JACOBSON, DAN (1929– ), South African novelist. Jacobson was born in Kimberley. After graduating from the University of Witwatersrand, he went to London, where he taught in a Jewish school. He returned to South Africa, for a short time joining the family business in Kimberley, but finally settled in England in 1954 and held a chair at University College, London. Jacobson's writing first appeared in 1953 in the American Jewish monthly, Commentary, and he became a frequent contributor to many leading British and American periodicals. His fiction and much of his other writing is preoccupied by two major issues: the moral implications of apartheid in South Africa, and the problem of Jewish identity in the modern world. His first two novels, The Trap (1955) and A Dance in the Sun (1956), deal with the explosive aspects of apartheid, describing dispassionately the kind of incidents which characterize day-to-day relationships between whites and blacks in the rural areas of the Republic. Both novels are dramatic and symbolic in design. The Price of Diamonds (1957), set in a fictional version of Kimberley, deals with the illicit diamond trade in South Africa and its impact on the life of a middle-aged Jewish wholesaler. Although it presents a brilliantly comic study in frustration, like its predecessors it is very much a moral fable. Two later works in this genre are The Evidence of Love (1960), the story of an interracial love affair set against a background of hatred and false liberalism, and his autobiographical novel, The Beginners (1966). Many of Jacobson's polished short stories also deal with Jewish or South African themes. They include the collections A Long Way from London (1958), The Zulu and the Zeide (1959), which was also the basis for a musical play, and Beggar My Neighbor (1964). His novel The Rape of Tamar (1970) was based on the biblical story of *Amnon and Tamar. Jacobson's Evidence of Love was published in a Russian translation, a unique achievement for an Anglo-Jewish writer. In 1973 there appeared Inklings, a collection of short stories, and the Wonder-Worker, followed in 1977 by The Confessions of Josef Baisz and in 1991 by Hidden in the Heart.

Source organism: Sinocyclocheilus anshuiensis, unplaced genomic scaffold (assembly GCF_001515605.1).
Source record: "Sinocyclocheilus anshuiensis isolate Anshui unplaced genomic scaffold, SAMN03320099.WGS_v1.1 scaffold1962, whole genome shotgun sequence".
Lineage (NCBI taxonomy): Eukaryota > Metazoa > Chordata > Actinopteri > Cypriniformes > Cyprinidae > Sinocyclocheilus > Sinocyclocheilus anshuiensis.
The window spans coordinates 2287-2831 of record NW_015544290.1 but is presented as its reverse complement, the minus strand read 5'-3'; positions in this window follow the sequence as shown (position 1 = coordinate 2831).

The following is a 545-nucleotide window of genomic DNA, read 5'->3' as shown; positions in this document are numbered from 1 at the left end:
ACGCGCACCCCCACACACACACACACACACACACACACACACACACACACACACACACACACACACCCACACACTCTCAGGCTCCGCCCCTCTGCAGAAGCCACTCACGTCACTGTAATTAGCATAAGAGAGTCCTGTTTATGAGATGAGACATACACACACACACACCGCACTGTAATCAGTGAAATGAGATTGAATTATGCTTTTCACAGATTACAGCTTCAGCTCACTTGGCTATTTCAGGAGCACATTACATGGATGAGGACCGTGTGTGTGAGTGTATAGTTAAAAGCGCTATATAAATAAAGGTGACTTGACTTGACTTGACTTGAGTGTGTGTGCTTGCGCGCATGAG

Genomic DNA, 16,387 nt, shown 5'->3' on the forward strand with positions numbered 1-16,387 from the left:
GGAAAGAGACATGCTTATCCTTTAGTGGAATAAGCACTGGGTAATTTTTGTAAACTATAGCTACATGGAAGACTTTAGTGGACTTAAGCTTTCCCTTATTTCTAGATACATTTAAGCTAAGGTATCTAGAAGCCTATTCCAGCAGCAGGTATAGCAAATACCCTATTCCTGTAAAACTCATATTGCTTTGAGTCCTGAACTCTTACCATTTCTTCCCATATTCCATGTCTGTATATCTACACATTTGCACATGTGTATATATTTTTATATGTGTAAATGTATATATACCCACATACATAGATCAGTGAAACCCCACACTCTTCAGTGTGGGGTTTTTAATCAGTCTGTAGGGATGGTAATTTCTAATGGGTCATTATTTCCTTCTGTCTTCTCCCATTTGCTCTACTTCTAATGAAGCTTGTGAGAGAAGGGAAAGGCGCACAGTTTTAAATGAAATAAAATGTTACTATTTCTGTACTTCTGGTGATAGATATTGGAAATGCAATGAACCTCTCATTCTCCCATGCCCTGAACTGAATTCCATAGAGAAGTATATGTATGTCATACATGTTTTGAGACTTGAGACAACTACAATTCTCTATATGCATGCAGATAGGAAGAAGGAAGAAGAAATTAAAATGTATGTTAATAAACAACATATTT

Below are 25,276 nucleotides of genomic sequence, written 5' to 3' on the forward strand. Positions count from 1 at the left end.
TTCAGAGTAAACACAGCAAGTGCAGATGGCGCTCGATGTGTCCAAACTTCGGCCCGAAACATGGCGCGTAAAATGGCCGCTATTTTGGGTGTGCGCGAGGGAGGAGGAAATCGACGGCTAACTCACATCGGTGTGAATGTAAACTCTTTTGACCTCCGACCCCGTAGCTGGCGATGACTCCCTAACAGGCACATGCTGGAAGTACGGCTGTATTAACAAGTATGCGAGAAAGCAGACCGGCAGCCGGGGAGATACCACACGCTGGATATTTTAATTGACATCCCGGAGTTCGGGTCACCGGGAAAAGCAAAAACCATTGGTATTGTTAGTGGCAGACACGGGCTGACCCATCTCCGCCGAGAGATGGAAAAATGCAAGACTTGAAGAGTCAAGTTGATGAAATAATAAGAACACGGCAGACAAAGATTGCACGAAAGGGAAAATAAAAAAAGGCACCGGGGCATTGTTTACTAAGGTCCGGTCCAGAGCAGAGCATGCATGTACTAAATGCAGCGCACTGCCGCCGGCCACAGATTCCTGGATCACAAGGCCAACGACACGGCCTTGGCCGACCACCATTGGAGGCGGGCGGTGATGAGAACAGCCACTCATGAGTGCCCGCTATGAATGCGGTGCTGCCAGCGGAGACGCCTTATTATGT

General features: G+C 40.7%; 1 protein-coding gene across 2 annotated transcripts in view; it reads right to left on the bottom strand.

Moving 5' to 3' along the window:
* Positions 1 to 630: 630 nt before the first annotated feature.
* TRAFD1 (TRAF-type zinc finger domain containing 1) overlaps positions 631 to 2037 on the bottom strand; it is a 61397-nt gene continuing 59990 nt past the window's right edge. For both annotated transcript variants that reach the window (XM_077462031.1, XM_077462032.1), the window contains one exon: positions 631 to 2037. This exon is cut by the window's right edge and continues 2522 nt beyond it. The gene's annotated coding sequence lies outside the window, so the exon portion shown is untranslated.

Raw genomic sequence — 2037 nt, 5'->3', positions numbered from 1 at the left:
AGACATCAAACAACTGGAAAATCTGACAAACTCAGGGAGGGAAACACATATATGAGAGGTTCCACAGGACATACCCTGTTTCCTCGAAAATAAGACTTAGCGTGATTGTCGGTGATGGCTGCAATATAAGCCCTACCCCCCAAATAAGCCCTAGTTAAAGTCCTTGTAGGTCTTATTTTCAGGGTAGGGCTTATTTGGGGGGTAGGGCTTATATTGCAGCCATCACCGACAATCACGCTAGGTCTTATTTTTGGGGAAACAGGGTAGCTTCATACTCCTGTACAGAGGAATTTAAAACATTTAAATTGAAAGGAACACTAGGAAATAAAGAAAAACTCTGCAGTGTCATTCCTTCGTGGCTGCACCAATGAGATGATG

R. Winegarten, in: Midstream, 12 (May 1966), 69–73.
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